About six months ago, I found myself wanting to find that bond of community online again. I started posting on Twitter. I started following people. I started reading and sharing interesting articles. But I was still flying solo in a world that thrives on making connections.

Then, I found #bufferchat.

#bufferchat is run by (not surprisingly) Buffer — a start-up company that creates software for scheduling social media posts. I stumbled upon them in a Fast Company article and was intrigued by what they are trying to do as a transparent company with no managers and positions like “Happiness Heroes.” I set up an account and gave them a follow on Twitter. I figured that’s where it would end. However, #bufferchat turned a random follow into full-fledged engagement.

Similar to #agchat, #bufferchat is a weekly discussion on Twitter where thousands of people from around the world come together to talk about the week’s topic. Last week it was about building your reputation online. The week before that it was about using digital tools to stay organized. It’s always facilitated by the Buffer team (and sometimes there’s a special guest), but it’s not marketing spin. It’s a true discussion. It’s fast-paced. It’s engaging.

And it’s my favorite part of Wednesdays.

Just like I’d felt with #agchat, #bufferchat has helped me re-discovered the purpose of a social media tool like Twitter. It’s there to facilitate conversations, to help make connections with others, and – just maybe – create a community where you can build true relationships.

Hope you stop by for #bufferchat some time. There’s a great group just waiting to say ‘hi’.

Top 5 holiday weekend highlights!

It’s been a long time since I’ve taken a vacation, but this past weekend I disconnected and headed to northern Michigan to spend 4th of July with my fiance Mitch’s family at their lake cottage. While I didn’t get all the things I had planned to do accomplished, it was amazing to stop worrying and just enjoying being with great people having fun.

Here’s some of my highlights from the long weekend:

Off-roading in our new Jeep

Last week, Mitch bought a Jeep (more on that in the future) and this weekend we really got to see what it could do. Northern Michigan has some great two-track seasonal roads that we went and played on, and we were lucky enough to have my sister and her boyfriend come and join us!

My sister and her boyfriend joined us to do a little off-roading in the Jeep. When you're flying at 60 mph down bumpy 2-lane seasonal roads, your hair's going to get a bit crazy!

My sister and her boyfriend joined us to do a little off-roading in the Jeep. When you’re flying at 60 mph down bumpy 2-lane seasonal roads, your hair’s going to get a bit crazy!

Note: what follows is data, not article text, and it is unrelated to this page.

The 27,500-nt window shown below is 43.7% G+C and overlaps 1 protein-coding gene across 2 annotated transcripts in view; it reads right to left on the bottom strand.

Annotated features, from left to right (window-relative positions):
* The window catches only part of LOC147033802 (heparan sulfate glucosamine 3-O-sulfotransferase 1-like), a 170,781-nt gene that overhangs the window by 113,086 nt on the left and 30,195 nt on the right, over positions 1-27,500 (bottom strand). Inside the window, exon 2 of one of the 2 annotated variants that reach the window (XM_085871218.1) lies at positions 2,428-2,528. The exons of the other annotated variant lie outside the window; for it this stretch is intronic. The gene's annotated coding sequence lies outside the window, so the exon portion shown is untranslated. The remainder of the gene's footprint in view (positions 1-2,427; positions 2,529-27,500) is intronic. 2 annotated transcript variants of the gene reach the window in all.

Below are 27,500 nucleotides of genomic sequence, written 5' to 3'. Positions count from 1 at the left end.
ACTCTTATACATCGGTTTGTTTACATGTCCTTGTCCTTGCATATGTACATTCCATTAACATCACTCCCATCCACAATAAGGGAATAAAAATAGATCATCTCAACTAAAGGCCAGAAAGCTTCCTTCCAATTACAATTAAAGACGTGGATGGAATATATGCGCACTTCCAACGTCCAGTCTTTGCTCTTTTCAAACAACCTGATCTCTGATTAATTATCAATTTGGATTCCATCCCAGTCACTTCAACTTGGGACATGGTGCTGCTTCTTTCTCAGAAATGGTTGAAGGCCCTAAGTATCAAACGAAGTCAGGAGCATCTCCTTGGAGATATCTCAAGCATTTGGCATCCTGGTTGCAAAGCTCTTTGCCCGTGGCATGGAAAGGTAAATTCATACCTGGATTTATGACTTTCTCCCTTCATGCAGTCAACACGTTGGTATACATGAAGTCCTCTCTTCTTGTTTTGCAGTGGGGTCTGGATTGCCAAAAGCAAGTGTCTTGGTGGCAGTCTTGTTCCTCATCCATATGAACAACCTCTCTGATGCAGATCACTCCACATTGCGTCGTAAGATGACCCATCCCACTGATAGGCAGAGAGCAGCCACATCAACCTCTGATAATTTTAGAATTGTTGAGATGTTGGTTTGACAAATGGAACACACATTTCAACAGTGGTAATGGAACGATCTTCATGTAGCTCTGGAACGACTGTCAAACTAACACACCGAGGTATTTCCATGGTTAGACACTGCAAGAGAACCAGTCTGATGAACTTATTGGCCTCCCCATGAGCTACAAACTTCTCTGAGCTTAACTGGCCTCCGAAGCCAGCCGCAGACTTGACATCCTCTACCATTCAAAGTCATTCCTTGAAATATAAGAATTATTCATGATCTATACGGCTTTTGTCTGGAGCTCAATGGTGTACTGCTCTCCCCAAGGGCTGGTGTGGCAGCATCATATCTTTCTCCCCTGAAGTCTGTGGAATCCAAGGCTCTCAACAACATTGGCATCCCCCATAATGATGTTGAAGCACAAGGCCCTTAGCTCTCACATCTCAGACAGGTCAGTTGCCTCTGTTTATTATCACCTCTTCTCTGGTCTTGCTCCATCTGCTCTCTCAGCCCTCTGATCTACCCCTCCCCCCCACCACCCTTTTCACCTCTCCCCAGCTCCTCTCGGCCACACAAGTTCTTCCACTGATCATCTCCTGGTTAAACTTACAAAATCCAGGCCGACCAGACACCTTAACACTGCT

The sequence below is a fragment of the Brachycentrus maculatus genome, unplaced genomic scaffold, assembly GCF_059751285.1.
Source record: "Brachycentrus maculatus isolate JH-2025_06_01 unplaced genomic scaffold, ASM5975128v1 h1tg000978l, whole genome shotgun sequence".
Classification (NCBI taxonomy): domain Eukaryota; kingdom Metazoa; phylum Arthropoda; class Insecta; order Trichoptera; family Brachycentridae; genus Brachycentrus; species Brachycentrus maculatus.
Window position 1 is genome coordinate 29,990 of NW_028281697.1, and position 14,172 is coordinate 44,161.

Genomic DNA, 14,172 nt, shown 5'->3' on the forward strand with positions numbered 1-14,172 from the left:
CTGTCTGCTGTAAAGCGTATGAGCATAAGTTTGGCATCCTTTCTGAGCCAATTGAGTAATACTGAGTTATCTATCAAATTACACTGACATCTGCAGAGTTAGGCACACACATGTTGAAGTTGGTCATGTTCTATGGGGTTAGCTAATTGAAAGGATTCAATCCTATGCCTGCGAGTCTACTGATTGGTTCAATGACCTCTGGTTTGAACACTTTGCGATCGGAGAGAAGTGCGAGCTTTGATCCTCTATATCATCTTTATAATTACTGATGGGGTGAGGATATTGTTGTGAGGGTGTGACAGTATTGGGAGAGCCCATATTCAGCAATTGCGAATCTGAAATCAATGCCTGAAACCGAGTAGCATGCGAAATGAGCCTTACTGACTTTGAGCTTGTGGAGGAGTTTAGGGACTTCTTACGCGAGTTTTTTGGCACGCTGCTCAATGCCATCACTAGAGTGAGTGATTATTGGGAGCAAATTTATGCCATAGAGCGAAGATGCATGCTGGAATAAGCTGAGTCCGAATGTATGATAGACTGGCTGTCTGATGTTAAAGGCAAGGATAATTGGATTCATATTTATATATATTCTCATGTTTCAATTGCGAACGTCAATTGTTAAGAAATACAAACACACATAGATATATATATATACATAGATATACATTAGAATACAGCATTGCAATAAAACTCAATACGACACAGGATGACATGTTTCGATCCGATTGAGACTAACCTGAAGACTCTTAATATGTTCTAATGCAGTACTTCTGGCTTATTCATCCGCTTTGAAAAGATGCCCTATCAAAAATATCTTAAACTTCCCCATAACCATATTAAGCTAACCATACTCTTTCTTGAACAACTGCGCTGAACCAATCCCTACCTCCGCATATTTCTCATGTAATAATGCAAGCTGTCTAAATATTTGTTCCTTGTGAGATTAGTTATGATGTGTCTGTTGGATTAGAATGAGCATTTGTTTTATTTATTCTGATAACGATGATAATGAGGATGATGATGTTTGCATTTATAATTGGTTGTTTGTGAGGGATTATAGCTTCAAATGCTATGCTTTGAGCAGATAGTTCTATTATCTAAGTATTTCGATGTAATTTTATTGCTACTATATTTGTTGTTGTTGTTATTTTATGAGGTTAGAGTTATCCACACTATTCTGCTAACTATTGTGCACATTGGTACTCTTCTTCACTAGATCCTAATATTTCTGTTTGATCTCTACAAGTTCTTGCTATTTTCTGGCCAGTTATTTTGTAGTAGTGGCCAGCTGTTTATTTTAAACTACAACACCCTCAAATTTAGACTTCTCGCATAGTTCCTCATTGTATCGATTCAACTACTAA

Cruising into town for some ice cream

Most of these northern Michigan towns are pretty small, but we took some time to cruise into Harrison in the Jeep (top off!) to get some ice cream. My dog, Leo, even got to get in on the fun!

Jeep ride with Mitch and my dog

Our first family ride in the Jeep with the top off, feeling the wind in our hair (or fur).

Dog eating ice cream

Nothing like taking the Jeep to get some ice cream – even Leo got his “pup cup”!

Celebrating the marriage of one of my oldest and best friends

On Saturday, Mitch and I drove over to Holland to watch one of my best friends, Robyn, get married. Robyn and I have been friends for about 18 years, starting with doing gymnastics together. It was great to see her take her next step in life with a wonderful man and see the love they share for each other.

High school friends at Robyn's wedding

Robyn was a beautiful bride! It was so great to celebrate with her and our two other best high school friends, Holly and Nicole.

Mitch and Amanda at Robyn's wedding

Mitch and I clean up pretty well!

Tooling around on the lake

It’s not 4th of July in Michigan without a little time on the water. Between getting the pups on board, getting a good sunburn tan, and watching fireworks from the pontoon while they went off from all directions around us, there’s nothing like a little boat time to boost your spirits.

Dog on pontoon boat

Leo absolutely loved the boat – this is his “happy face”!

Hanging out with family

Over the past seven years, it’s been awesome to get to know Mitch’s family and hang out with them on weekends like this. In the next two months, their current cottage will be demolished to make room for a newer one that will fit the growing number of people who come to the lake and enjoy each others’ company. This last weekend at the current cottage was a great time to reflect on lots of good stories and make a few more. Plus, I was especially glad that my sister and her boyfriend could join us for a day of boating, off-roading, swimming with the dogs and playing games. This is what a holiday weekend is supposed to be about and we did it in epic style.

Can’t wait for the next lake weekend and a chance to make even more memories. Hope you had an equally awesome 4th of July with your friends and family!

 

Kicking off the new month right

Today’s July 1st. A new month. A brand new beginning.

What to do with it?

I personally love that the start of July kicks off with built in vacation. Since 4th of July falls on a Saturday this year, my office is closed on Friday. That means I’m heading to my family’s cottage Thursday night to get my relaxation started right – ka-ching! It’ll be a weekend of family, celebration (one of my best friends is getting married!), hanging by the water, a little boating and lots of decompressing.

One of the things I’m really looking forward to doing while at the lake is spending some personal time on reflection and growth. I’m planning to do some reading and writing, which I haven’t been very good at making time for. I want to do some goal-setting. I want to spend some time just…being – soaking in the peace and quiet that comes with an early morning on the deck while the only people on the water are the fishermen.